Under North Carolina law, Miles-Stephens could have sought relief for alleged race
discrimination and unlawful retaliation in the North Carolina Office of Administrative Hearings.
N.C. Gen. Stat.§§ 126-34.1(b)(3), 126-36 (repealed 2013) (current version at N.C. Gen.
Stat.§ 126-34.02(a), (b)(1)--(2)); Bratcherv. Pharm. Prod. Dev.. Inc., 545 F. Supp. 2d 533,539,543
Moreover, upon finding race discrimination or retaliation, the Office of
Administrative Hearing could "order the employment ... of any individual.,, N.C. Gen. Stat. § 12637(a) (repealed 2013) (current version at N.C. Gen. Stat.§ 126-34.02(a)(2)); Wright v. Blue Ridge
Area Auth., 134 N.C. App. 668, 668-76, 518 S.E.2d 772, 773-77 (1999). As in Davis, Greene,
Metts, and Henderson, Miles-Stephens was required first to pursue her case concerning alleged race
discrimination and retaliation in the Office of Administrative Hearings. Because Miles-Stephens
failed to do so, this court lacks subject-matter jurisdiction over her Title VII claims.
48 F.3d at 137-40; Greene, 342 F. Supp. 2d at 447-49; Metts, 2000 WL 1517726, at *2-4;
HendersoD, 910 F. Supp. at 253-55. Thus, the court grants summary judgment to the NCDOC, and
dismisses Miles-Stephens,s Title VII claims for lack of subject-matter jurisdiction.
Alternatively, even if this court had subject-matter jurisdiction over Miles-Stephens's Title
VII claims, the court would still grant summary judgment to the NCDOC. As for Miles-Stephens,s
Title VII race-discrimination claim, Miles-Stephens does not have any direct evidence of race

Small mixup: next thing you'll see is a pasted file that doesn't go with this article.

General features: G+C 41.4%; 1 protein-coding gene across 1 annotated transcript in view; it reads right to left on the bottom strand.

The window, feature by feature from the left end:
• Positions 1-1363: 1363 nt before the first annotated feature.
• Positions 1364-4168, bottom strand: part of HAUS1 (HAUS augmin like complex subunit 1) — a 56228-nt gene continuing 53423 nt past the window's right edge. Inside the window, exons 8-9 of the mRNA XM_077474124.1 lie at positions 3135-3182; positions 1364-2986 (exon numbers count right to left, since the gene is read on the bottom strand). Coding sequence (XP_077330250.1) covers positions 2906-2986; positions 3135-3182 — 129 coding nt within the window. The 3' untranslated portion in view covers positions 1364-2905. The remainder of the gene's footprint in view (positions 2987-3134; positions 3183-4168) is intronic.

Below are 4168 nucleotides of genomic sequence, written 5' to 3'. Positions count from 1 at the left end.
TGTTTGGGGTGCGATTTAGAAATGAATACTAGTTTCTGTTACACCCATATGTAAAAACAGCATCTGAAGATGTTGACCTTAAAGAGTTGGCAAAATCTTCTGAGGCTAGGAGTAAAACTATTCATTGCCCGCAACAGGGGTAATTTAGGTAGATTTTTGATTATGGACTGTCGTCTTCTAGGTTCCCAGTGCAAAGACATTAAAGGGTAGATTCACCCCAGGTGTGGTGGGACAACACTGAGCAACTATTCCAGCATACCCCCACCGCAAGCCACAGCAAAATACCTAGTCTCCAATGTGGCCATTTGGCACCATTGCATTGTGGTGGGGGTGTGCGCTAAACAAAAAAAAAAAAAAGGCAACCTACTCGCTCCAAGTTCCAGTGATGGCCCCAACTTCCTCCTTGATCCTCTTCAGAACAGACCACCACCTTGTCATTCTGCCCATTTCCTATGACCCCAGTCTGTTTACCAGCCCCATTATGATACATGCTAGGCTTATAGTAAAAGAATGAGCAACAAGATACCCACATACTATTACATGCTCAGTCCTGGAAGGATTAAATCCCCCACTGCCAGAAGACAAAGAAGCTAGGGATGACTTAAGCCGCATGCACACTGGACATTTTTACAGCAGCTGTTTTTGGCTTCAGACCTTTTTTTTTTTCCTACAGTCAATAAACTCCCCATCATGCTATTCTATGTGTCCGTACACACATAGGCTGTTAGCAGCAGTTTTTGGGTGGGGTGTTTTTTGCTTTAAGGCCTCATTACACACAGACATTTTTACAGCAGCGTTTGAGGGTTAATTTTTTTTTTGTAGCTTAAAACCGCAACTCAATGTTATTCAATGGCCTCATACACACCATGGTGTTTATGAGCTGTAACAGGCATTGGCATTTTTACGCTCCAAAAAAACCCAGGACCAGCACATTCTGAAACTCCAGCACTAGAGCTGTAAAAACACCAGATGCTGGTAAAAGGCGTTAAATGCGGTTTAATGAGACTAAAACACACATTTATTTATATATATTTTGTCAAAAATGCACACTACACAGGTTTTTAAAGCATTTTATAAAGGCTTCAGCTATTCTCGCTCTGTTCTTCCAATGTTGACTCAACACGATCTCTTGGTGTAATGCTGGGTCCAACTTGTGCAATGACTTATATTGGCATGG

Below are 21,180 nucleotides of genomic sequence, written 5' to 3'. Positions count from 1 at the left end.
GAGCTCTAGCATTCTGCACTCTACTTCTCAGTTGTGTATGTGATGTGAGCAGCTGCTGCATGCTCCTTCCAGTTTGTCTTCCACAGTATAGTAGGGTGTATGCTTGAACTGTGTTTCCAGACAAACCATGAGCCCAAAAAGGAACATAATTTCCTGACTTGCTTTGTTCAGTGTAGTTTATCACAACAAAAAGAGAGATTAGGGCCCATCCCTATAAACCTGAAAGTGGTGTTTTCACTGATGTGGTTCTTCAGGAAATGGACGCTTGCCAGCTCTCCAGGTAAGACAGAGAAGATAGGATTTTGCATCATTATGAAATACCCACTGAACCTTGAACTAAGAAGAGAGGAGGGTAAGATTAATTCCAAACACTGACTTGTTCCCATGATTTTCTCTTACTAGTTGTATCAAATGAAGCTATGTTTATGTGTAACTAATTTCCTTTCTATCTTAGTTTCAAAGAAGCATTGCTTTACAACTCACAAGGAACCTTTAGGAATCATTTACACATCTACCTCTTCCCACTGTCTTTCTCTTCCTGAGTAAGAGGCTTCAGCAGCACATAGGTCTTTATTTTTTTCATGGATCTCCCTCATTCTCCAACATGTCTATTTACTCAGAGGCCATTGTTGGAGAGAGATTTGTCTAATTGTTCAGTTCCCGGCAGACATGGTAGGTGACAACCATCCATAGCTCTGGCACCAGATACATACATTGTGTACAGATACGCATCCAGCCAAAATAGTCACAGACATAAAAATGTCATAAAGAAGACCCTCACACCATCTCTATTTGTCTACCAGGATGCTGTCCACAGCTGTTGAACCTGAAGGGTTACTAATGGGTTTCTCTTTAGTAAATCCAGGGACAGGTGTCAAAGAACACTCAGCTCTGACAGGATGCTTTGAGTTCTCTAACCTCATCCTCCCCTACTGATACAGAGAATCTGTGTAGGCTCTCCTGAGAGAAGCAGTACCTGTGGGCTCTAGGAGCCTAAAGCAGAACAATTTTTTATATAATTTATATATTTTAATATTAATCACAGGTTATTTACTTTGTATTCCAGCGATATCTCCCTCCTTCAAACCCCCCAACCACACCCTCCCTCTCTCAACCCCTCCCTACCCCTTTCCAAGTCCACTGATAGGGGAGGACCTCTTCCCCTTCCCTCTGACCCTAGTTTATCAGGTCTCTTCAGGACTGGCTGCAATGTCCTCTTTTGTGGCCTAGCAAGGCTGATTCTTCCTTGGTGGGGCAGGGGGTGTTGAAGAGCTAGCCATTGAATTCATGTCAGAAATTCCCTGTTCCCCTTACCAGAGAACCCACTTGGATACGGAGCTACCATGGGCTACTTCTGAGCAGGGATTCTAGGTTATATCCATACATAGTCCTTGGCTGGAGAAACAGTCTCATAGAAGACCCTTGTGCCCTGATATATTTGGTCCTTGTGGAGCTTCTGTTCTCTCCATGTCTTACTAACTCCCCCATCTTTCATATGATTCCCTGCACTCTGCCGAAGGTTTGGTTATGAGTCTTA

discrimination. Instead, she proceeds under McDonnell Douglas Corp. v. Green, 411 U.S. 792
(1973), which "established an allocation of the burden of production and an order for the
presentation of proof in ... discriminatory-treatment cases.,, St. Mazy's Honor Ctr. v. Hicks, 509
U.S. 502, 506(1993). Under McDonnell Douglas, theplaintifffirstmustestablishaprimafaciecase
of discrimination. See id.; Tex. Dep't ofCmty. Affairs v. Burdine, 450 U.S. 248, 252-53 (1981).
If the plaintiff establishes a prima facie case, the burden shifts to the defendant to produce evidence
that the defendant took adverse employment action "for a legitimate, nondiscriminatory reason."
Burdine, 450 U.S. at 254. This burden is one of production, not persuasion. St. Mary's Honor Ctr.,
509 U.S. at 509. If the defendant offers admissible evidence sufficient to meet its burden of
production, ''the burden shifts back to the plaintiff to prove by a preponderance of the evidence that
the employer's stated reasons were not its true reasons, but were a pretext for discrimination." Hill
v. Lockheed Martin Logistics Mgmt., Inc., 354 F.3d 277,285 (4th Cir. 2004) (en bane) (quotation
Reeves v. Sanderson Plumbing Prods., Inc., 530 U.S. 133, 143 (2000); Burdine,
450 U.S. at 256; Iqng v. Rumsfeld, 328 F.3d 145, 150-54 (4th Cir. 2003). A plaintiff can
demonstrate pretext by showing that the employer's "explanation is unworthy of credence or by